One of the survivors was my grandfather, David Herman, who lived in Hampstead Garden Suburb. He died in 2008, but was determined to leave his testimony. He wanted the world to have no doubt about what he had been through.

David was 12 when the war started. A year later, his hometown of Munkacs came under the rule of Nazi Germany. David and his family moved to the Jewish ghetto, sharing their apartment with 24 other people. Three years later, on a chilly spring day, an SS officer appeared at their door, giving them minutes to pack their bags before herding them to the station. Their destination: Auschwitz.

They didn’t know that yet. Instead, they believed what they were told, that they were headed east, to be resettled on new land. On arrival at the infamous death camp, they were met by SS officers who beat them brutally with sticks. David was separated from his family as his mother was led to one side. He never saw her again.

Hannah Gelbart, a West Hampstead freelance journalist and Cambridge modern languages graduate, and her grandfather David Herman

My grandfather lied about his age so many times during his lifetime that, when he died seven years ago, not even he could remember how old he was. It was one of those lies that saved his life.

In Auschwitz, women, the young, the elderly and the infirm were sent straight to the gas chambers. At the age of 16  David would have been too young to work. By saying he was 18, and that he had a trade, he was judged useful enough to live.

From Auschwitz, David was transferred to five more concentration camps. In Rhemsdorf, where he was brutally exploited as slave labour to produce petroleum for the German war effort, he was miraculously reunited with his younger brother, Abe, who had also survived Auschwitz. They managed to keep each other alive during their imprisonment, and on the bitter and painfully long death march to Theresienstadt. Here they were eventually liberated by the Russians in 1945. At the time David was suffering from typhus and weighed four-and-a-half stone.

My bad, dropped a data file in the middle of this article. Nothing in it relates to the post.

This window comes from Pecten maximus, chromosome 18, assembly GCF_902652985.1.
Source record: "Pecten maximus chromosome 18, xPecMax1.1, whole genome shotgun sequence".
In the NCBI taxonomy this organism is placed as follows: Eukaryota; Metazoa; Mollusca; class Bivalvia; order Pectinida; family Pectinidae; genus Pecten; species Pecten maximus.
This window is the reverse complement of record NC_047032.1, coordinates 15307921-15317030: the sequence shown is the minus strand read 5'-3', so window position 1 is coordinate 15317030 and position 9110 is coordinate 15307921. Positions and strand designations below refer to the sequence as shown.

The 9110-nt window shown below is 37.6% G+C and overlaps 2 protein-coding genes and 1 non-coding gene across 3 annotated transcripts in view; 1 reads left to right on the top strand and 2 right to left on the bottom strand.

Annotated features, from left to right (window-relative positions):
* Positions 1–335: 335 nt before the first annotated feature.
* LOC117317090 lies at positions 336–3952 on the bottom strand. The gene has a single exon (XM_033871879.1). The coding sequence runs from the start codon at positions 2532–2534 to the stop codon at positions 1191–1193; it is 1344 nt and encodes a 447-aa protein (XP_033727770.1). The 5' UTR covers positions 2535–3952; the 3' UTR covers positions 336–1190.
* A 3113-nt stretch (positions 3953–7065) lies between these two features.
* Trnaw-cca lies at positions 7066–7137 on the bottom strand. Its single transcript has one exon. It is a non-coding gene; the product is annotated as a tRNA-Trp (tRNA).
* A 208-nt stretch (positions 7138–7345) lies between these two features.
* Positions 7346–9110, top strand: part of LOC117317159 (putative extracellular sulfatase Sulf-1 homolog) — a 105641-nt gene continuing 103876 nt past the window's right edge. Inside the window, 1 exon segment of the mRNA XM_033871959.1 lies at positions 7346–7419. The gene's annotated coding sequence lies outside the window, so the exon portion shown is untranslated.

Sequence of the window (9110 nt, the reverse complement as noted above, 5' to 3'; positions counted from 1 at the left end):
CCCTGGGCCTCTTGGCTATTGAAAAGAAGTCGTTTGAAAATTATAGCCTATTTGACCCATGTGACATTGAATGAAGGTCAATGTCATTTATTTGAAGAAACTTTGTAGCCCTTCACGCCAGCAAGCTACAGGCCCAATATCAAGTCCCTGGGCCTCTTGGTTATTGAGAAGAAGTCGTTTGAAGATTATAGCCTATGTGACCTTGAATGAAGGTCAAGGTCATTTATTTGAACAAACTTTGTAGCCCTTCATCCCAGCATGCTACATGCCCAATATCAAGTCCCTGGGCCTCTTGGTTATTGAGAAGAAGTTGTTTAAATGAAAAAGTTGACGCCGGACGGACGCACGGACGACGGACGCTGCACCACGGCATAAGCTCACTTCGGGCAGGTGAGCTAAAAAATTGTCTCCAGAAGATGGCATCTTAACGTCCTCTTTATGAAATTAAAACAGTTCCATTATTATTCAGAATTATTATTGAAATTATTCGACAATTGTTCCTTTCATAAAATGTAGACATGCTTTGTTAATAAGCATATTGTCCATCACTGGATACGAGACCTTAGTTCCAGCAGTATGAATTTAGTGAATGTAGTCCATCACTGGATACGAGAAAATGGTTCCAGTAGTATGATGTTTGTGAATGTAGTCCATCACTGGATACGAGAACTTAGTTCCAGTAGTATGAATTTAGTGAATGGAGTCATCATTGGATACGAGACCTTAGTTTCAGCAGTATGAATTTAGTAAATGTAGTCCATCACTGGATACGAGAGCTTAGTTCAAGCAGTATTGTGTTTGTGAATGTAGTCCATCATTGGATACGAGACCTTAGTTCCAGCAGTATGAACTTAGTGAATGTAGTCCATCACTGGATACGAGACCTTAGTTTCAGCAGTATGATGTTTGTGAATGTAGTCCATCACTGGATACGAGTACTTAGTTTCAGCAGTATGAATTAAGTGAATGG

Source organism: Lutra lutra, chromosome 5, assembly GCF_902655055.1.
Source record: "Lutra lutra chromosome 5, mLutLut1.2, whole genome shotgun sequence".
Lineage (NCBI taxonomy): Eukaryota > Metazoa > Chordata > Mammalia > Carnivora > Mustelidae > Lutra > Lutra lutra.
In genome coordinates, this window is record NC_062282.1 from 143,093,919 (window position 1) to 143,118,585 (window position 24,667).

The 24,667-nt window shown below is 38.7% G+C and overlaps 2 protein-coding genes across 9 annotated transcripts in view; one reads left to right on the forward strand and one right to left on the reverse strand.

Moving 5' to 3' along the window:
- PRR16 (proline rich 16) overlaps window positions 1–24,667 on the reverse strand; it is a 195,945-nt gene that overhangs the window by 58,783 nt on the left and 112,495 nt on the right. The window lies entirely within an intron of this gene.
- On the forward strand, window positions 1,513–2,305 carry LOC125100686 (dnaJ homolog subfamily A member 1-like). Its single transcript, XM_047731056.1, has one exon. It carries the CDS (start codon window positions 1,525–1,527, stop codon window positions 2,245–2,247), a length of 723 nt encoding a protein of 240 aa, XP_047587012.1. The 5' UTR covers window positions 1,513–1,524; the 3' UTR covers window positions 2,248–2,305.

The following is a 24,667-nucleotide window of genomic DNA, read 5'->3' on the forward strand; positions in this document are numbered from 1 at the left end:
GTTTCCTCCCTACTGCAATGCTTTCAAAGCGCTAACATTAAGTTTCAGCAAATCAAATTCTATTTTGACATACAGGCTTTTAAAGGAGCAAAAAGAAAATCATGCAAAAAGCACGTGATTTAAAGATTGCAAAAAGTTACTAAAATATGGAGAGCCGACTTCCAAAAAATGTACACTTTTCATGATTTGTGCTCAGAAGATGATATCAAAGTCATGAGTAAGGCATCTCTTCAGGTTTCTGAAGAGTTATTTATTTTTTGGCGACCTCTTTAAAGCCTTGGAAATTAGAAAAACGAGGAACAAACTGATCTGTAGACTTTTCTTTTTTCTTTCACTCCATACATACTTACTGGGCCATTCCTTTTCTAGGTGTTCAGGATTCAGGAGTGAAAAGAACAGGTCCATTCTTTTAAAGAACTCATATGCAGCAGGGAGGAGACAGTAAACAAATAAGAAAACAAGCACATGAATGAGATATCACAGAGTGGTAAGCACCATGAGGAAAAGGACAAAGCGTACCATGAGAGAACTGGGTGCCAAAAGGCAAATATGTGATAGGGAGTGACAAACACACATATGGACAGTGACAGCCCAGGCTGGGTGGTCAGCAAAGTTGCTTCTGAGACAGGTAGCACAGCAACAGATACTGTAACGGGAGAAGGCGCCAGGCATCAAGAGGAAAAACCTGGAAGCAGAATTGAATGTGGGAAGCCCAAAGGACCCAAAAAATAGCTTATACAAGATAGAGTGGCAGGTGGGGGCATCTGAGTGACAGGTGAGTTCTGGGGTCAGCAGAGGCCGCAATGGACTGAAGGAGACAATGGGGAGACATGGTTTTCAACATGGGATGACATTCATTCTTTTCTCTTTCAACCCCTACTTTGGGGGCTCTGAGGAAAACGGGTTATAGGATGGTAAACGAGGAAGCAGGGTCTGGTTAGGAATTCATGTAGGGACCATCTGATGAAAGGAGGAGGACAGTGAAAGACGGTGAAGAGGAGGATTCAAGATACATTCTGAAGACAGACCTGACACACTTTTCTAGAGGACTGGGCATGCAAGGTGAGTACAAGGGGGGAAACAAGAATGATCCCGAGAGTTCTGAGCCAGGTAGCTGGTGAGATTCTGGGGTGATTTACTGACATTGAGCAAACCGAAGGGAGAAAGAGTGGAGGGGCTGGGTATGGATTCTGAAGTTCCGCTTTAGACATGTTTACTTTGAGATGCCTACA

After the war the British government agreed to receive up to 1,000 orphaned Jewish child survivors. But of the 1.5million children who suffered at the hands of the Nazis only 732 could be found to move to the UK as part of this initiative.

Another lie about his age was enough to reserve David’s place for a new future in England. All of the child survivors that came to the UK carried experiences of several death camps and some had survived the infamous death marches. They travelled from Prague and Munich to residential hostels in Britain to begin new lives.

Being mostly male, they came to be known as “The Boys”, even though about 80 of them were girls. Bonded by terrible shared experiences, and having lost their families in the Holocaust, they formed a tight-knit group.

Their stories have been told by historian Sir Martin Gilbert in his 1996 book The Boys.

Despite the hands they were dealt, The Boys thrived in the UK. Many went on to have large families and build successful businesses. My grandfather made fur coats and it was as a fashion designer that he met my grandmother, Olive, who modelled his designs.

The Boys were determined to support each other and give back to the community that received them after the war. They created their own charitable organisation called the ’45 Aid Society, raising money for refugee causes and Holocaust education.

Every year they hold an annual reunion in London to celebrate their survival and their friendship. It is here that the memory quilt will be unveiled in May, before starting its journey to many museums around the country and the world.

My grandfather’s story is one of many, but nowadays the number of survivors who can tell those stories first-hand is dwindling.

The memory quilt will keep those stories alive and gives us, the children and grandchildren of The Boys, another great story to tell.” ”